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The Do's and Don'ts of Overcoming Sleep Deprivation


calendar-iconFebruary 5, 2019

Foundational Sleep Series


It can be all too easy to have nights where you don't get a good night's rest.  Even the most disciplined individuals who implement the most important variables of optimal sleep with a great sleep routine will sometimes find themselves without a full nights rest.

A series of restless nights with poor sleep can result in sleep deprivation.

At least a third of people in the US are sleep deprived.1,2 Studies show that most people overestimate how much sleep they're getting. With that said, there's a good chance that you have some sleep debt to make up for before getting into a healthy circadian rhythm.1,2

So what's the best way to deal with sleep deprivation? In this post, we'll outline the guidelines you should follow to work through sleeping problems and how to implement sleep deprivation cures that promote optimal sleep patterns.

Sleep Debt, and How To Repay It

Don't try to make up for large sleep losses during the week by sleeping in on the weekend. This is like trying to get fit or lose weight by doing all your exercising or dieting on  Saturday and Sundays.


In general, the minimum hours of sleep needed is for every 2 hours that you're awake, you need 1 hour of sleep (a 2:1 ratio). This is a good way to know how much sleep you need. If you violate this rule, you begin to accumulate sleep debt, and you suffer the disadvantages of sleep deprivation.3

To recover this debt, it is best to make up for lost sleep gradually over a number of days, as opposed to all in one night. If you sleep in several hours later than usual, you'll find it harder to get to sleep that night, and a vicious cycle begins. Gradual reduction of sleep debt ensures the least disturbance to your biological clock, which should be your first priority.

Steady progress in working through sleeplessness is the best way for how to sleep better.

The Afternoon Nap: The Secret Weapon to Optimal Rest

The key to waking up refreshed from a nap is all about timing. Just 20 minutes is all you need to get the benefits of napping, such as improved alertness, enhanced performance, and a better mood.


Napping can also be a great strategy to make up your sleep debt (especially if you can't sleep at night). For a quick boost in energy, mood, and performance, a 20-minute nap can be effective. This allows for the first two stages of sleep without slipping into N3 (deep sleep) and waking up groggy and drowsy.4,5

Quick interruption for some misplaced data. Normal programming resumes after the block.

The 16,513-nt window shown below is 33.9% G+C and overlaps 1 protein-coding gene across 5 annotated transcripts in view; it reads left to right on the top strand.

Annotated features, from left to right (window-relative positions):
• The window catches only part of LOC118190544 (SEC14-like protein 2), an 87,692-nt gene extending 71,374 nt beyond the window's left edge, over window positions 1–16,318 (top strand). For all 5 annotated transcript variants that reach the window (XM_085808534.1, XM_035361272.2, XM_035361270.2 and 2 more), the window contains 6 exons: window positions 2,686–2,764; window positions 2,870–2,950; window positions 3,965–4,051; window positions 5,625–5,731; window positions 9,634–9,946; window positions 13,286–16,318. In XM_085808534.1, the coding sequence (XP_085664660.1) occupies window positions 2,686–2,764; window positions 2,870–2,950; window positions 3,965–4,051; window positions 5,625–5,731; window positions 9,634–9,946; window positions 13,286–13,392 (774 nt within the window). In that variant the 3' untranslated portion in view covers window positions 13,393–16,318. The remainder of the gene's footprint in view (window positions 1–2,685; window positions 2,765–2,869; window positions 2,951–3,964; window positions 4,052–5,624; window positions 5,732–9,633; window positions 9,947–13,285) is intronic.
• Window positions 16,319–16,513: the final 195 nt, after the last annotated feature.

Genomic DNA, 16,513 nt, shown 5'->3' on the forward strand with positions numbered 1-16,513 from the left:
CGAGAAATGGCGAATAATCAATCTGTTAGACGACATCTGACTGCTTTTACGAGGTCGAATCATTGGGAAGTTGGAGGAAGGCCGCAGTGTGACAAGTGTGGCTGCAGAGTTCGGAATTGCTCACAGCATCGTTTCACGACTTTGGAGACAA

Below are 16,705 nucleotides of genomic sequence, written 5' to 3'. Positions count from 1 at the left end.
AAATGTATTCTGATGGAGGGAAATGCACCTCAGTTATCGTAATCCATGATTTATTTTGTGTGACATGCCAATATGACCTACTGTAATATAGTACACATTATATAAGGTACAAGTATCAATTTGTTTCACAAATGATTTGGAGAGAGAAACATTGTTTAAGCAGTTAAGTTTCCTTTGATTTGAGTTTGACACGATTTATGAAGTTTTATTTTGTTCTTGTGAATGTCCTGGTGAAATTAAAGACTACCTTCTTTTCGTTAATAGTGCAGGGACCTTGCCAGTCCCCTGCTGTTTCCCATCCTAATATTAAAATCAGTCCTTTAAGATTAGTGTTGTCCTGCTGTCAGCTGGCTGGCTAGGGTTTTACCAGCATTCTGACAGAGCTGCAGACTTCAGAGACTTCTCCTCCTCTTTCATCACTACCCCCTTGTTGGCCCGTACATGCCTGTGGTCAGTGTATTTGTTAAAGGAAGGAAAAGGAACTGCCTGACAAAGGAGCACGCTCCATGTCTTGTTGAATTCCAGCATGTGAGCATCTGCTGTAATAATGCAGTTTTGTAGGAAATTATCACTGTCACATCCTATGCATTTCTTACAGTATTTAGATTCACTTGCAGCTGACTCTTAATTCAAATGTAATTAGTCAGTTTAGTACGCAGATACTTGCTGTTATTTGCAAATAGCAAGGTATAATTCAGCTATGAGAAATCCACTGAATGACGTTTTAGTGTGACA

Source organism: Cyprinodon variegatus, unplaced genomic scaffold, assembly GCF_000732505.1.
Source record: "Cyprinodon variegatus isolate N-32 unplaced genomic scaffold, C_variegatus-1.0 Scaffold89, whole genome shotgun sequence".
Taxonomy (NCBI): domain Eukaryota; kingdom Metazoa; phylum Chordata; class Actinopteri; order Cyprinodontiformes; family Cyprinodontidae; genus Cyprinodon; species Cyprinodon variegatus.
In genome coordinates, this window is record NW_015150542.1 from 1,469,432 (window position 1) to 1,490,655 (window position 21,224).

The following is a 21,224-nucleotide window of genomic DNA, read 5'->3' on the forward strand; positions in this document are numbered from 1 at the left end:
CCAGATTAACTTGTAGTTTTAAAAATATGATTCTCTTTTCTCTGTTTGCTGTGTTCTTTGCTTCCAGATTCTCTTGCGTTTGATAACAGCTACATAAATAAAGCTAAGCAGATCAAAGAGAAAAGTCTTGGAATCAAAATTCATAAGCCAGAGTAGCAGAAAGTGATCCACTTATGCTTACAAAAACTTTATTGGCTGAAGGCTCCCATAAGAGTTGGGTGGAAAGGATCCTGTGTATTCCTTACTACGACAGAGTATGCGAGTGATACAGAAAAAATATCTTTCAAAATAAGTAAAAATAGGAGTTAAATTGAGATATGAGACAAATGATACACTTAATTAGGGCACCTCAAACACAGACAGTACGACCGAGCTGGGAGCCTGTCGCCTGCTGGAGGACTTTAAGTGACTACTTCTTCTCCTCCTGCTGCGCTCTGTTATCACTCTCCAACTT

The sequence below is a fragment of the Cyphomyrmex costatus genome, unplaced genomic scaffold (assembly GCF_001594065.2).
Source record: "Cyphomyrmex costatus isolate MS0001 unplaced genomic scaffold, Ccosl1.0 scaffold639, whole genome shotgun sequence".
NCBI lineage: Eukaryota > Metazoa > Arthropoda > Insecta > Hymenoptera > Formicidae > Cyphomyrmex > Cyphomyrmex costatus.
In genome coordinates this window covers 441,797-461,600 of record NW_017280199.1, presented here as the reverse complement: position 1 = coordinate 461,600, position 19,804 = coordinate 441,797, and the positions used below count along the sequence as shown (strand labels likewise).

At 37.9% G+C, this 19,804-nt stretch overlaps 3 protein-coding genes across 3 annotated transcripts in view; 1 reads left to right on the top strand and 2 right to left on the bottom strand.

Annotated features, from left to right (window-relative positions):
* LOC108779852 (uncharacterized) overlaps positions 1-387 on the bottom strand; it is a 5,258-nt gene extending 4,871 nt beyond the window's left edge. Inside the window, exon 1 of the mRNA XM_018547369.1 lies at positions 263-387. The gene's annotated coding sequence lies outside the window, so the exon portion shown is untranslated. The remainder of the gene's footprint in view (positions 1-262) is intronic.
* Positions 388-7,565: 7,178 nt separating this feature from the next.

If you have the time, a longer 90-minute nap can also be beneficial and help you recoup a cycle of N3 and REM sleep. 90 minutes is just enough time to cycle through all the stages of sleep once and arrive at the N2 stage without feeling groggy.3

It is important to note that you should avoid taking a long nap late in the day, as this can make it difficult to get to sleep that night.

Pro tip to help you fall asleep for a nap: Aim to take your longer naps in the early afternoon after lunch when your blood sugar is dropping naturally.3

This will make it easier to fall asleep, and have minimal interference with your bedtime later that day.

The Takeaway

When you're dealing with sleep debt, its best to pay it off ASAP in a gradual fashion.

You can accomplish this by:

  • Heading to bed a bit earlier
  • Waking up a bit later
  • Grabbing that coveted afternoon nap for either a brief 20 minutes or a longer hour and a half.

All of these are natural ways to help sleep.


  1. “Sleep and Sleep Disorders.” Centers for Disease Control and Prevention, Centers for Disease Control and Prevention, 2 May 2017, link
  2. Lauderdale DS, Knutson KL, Yan LL, Liu K, Rathouz PJ. Self-reported and measured sleep duration: how similar are they?. Epidemiology. 2008;19(6):838-45. link
  3. Maas, James B., et al. Sleep for Success: Everything You Must Know about Sleep but Are Too Tired to Ask. Author House, 2011.
  4. National Sleep Foundation. “Napping.” National Sleep Foundation, link
  5. Ware, Arista. “What Is the Ideal Nap Length.” Sleep.Org, Sleep.Org, 28 Oct. 2014, link
Date Created: February 5, 2019

Last Updated: April 2, 2020

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